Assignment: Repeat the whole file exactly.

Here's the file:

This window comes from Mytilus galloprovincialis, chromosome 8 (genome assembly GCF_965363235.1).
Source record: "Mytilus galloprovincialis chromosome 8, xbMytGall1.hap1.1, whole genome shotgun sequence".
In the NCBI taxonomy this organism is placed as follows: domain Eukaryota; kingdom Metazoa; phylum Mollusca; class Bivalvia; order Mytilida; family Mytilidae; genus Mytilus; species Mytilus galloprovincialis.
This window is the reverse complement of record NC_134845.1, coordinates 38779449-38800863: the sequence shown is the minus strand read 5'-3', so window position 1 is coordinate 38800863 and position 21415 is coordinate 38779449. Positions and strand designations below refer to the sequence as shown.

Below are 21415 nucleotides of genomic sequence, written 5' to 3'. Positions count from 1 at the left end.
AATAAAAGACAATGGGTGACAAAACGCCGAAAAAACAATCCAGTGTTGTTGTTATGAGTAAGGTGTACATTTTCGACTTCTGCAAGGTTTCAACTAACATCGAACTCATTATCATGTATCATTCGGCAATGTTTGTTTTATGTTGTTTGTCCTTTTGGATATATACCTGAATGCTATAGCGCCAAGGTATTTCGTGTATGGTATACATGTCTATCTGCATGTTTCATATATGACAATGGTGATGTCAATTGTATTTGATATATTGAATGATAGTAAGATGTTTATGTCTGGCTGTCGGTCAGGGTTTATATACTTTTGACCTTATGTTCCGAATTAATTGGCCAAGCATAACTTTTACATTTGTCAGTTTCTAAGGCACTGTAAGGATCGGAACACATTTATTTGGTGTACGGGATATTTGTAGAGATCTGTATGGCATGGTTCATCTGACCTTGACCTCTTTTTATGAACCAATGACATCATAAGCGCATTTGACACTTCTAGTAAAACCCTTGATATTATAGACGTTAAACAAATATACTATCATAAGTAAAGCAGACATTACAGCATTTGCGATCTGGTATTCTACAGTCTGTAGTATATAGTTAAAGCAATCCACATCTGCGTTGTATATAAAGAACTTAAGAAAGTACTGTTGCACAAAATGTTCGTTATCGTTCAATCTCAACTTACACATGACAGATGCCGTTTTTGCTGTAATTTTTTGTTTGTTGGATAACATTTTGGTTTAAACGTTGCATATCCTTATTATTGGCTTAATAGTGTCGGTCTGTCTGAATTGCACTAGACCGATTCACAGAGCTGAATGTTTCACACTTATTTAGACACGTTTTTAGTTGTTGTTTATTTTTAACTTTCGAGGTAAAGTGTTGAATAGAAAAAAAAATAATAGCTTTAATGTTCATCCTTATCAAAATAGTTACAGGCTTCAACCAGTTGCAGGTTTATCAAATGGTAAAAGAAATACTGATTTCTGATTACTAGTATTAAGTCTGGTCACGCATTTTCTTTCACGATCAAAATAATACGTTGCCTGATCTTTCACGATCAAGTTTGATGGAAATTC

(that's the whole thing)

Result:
This window comes from Mytilus galloprovincialis, chromosome 8 (genome assembly GCF_965363235.1).
Source record: "Mytilus galloprovincialis chromosome 8, xbMytGall1.hap1.1, whole genome shotgun sequence".
In the NCBI taxonomy this organism is placed as follows: domain Eukaryota; kingdom Metazoa; phylum Mollusca; class Bivalvia; order Mytilida; family Mytilidae; genus Mytilus; species Mytilus galloprovincialis.
This window is the reverse complement of record NC_134845.1, coordinates 38779449-38800863: the sequence shown is the minus strand read 5'-3', so window position 1 is coordinate 38800863 and position 21415 is coordinate 38779449. Positions and strand designations below refer to the sequence as shown.

Below are 21415 nucleotides of genomic sequence, written 5' to 3'. Positions count from 1 at the left end.
AATAAAAGACAATGGGTGACAAAACGCCGAAAAAACAATCCAGTGTTGTTGTTATGAGTAAGGTGTACATTTTCGACTTCTGCAAGGTTTCAACTAACATCGAACTCATTATCATGTATCATTCGGCAATGTTTGTTTTATGTTGTTTGTCCTTTTGGATATATACCTGAATGCTATAGCGCCAAGGTATTTCGTGTATGGTATACATGTCTATCTGCATGTTTCATATATGACAATGGTGATGTCAATTGTATTTGATATATTGAATGATAGTAAGATGTTTATGTCTGGCTGTCGGTCAGGGTTTATATACTTTTGACCTTATGTTCCGAATTAATTGGCCAAGCATAACTTTTACATTTGTCAGTTTCTAAGGCACTGTAAGGATCGGAACACATTTATTTGGTGTACGGGATATTTGTAGAGATCTGTATGGCATGGTTCATCTGACCTTGACCTCTTTTTATGAACCAATGACATCATAAGCGCATTTGACACTTCTAGTAAAACCCTTGATATTATAGACGTTAAACAAATATACTATCATAAGTAAAGCAGACATTACAGCATTTGCGATCTGGTATTCTACAGTCTGTAGTATATAGTTAAAGCAATCCACATCTGCGTTGTATATAAAGAACTTAAGAAAGTACTGTTGCACAAAATGTTCGTTATCGTTCAATCTCAACTTACACATGACAGATGCCGTTTTTGCTGTAATTTTTTGTTTGTTGGATAACATTTTGGTTTAAACGTTGCATATCCTTATTATTGGCTTAATAGTGTCGGTCTGTCTGAATTGCACTAGACCGATTCACAGAGCTGAATGTTTCACACTTATTTAGACACGTTTTTAGTTGTTGTTTATTTTTAACTTTCGAGGTAAAGTGTTGAATAGAAAAAAAAATAATAGCTTTAATGTTCATCCTTATCAAAATAGTTACAGGCTTCAACCAGTTGCAGGTTTATCAAATGGTAAAAGAAATACTGATTTCTGATTACTAGTATTAAGTCTGGTCACGCATTTTCTTTCACGATCAAAATAATACGTTGCCTGATCTTTCACGATCAAGTTTGATGGAAATTC